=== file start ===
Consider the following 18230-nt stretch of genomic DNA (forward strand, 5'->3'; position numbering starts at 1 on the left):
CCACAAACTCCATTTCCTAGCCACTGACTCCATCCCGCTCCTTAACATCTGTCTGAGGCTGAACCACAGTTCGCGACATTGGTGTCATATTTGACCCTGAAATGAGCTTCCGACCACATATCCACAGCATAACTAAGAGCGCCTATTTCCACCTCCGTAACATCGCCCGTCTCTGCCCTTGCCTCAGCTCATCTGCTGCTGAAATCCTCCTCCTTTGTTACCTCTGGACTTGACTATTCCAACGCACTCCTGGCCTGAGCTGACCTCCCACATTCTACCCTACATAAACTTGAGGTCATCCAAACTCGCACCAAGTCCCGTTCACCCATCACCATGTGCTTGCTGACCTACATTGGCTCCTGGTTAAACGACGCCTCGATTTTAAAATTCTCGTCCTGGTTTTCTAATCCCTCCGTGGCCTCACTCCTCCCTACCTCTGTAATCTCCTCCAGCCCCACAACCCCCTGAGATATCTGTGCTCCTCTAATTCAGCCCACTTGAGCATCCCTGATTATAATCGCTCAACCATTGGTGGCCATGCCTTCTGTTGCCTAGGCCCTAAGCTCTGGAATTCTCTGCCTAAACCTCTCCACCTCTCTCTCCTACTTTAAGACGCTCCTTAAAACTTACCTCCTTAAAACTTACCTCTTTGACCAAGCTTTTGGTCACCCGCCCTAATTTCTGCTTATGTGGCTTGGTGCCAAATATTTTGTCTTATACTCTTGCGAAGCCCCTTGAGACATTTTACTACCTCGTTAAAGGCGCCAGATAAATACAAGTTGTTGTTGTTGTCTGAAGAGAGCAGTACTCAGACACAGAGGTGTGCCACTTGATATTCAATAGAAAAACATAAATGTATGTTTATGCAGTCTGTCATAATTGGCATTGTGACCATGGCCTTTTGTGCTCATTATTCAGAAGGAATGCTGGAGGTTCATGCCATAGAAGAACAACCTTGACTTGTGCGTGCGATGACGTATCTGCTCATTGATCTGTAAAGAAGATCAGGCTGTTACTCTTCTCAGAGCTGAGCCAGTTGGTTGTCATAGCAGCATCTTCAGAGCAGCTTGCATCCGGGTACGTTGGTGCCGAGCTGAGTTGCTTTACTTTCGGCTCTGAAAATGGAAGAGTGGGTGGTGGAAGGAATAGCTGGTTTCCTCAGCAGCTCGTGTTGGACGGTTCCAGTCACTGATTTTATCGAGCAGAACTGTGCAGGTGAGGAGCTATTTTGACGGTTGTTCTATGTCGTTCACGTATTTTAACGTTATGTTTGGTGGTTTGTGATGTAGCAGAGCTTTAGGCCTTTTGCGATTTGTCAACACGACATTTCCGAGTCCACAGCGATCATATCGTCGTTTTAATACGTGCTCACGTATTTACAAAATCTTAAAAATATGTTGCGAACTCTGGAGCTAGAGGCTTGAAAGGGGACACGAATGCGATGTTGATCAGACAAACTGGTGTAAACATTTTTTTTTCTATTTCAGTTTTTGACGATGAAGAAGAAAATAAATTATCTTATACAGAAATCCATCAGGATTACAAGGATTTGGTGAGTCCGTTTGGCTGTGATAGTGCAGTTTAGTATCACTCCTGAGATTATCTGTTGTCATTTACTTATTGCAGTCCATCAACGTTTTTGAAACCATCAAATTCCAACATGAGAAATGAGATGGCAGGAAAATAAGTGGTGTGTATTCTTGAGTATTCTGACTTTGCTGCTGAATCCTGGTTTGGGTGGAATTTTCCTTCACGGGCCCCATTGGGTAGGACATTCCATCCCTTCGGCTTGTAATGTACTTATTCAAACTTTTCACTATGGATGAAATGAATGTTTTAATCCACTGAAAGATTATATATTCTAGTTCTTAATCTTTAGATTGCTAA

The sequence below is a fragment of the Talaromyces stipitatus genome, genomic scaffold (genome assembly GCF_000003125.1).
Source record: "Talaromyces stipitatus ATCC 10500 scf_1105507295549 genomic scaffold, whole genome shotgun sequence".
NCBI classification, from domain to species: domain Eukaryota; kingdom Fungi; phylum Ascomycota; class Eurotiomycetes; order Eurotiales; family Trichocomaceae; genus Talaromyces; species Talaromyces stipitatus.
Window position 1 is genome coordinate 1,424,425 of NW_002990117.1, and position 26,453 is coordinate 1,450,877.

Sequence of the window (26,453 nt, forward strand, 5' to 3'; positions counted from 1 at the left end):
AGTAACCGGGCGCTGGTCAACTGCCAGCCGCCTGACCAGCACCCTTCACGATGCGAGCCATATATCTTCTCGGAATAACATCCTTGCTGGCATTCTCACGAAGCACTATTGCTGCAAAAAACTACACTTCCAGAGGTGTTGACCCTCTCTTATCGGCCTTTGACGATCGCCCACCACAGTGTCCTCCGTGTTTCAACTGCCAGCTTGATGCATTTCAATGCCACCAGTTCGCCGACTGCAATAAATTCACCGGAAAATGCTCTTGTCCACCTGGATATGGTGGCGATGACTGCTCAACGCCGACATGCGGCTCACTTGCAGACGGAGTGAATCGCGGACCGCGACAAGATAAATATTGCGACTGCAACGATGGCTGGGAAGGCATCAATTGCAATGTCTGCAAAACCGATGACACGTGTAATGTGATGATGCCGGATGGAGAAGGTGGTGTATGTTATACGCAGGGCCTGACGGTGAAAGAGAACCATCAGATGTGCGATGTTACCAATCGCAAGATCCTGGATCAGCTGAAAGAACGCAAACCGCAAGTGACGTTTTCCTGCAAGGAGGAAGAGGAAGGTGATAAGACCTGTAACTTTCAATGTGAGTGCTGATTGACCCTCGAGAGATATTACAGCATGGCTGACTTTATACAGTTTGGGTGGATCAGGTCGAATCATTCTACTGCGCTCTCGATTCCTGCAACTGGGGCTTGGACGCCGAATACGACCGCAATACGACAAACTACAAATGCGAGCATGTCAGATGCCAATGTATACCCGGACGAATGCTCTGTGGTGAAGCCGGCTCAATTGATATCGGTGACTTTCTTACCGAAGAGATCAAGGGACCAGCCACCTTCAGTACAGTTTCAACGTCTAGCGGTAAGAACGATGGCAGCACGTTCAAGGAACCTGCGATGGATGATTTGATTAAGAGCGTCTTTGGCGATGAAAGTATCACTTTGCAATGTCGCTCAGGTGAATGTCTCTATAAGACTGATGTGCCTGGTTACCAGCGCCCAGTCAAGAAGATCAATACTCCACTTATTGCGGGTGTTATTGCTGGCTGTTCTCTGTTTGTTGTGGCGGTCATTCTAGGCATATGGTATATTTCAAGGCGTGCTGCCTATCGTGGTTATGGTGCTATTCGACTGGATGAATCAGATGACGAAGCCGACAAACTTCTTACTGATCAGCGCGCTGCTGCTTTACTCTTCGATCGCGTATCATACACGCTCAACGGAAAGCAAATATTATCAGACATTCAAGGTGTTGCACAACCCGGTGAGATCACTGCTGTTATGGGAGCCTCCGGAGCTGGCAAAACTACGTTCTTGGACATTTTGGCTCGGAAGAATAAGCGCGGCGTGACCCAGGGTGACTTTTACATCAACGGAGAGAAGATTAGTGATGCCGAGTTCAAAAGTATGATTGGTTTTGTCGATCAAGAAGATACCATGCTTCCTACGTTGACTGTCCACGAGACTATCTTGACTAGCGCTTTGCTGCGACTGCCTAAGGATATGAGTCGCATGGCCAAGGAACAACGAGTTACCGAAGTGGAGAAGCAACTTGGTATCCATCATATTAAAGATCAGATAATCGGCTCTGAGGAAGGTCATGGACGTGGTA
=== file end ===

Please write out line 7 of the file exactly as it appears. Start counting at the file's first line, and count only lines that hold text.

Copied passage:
Sequence of the window (26,453 nt, forward strand, 5' to 3'; positions counted from 1 at the left end):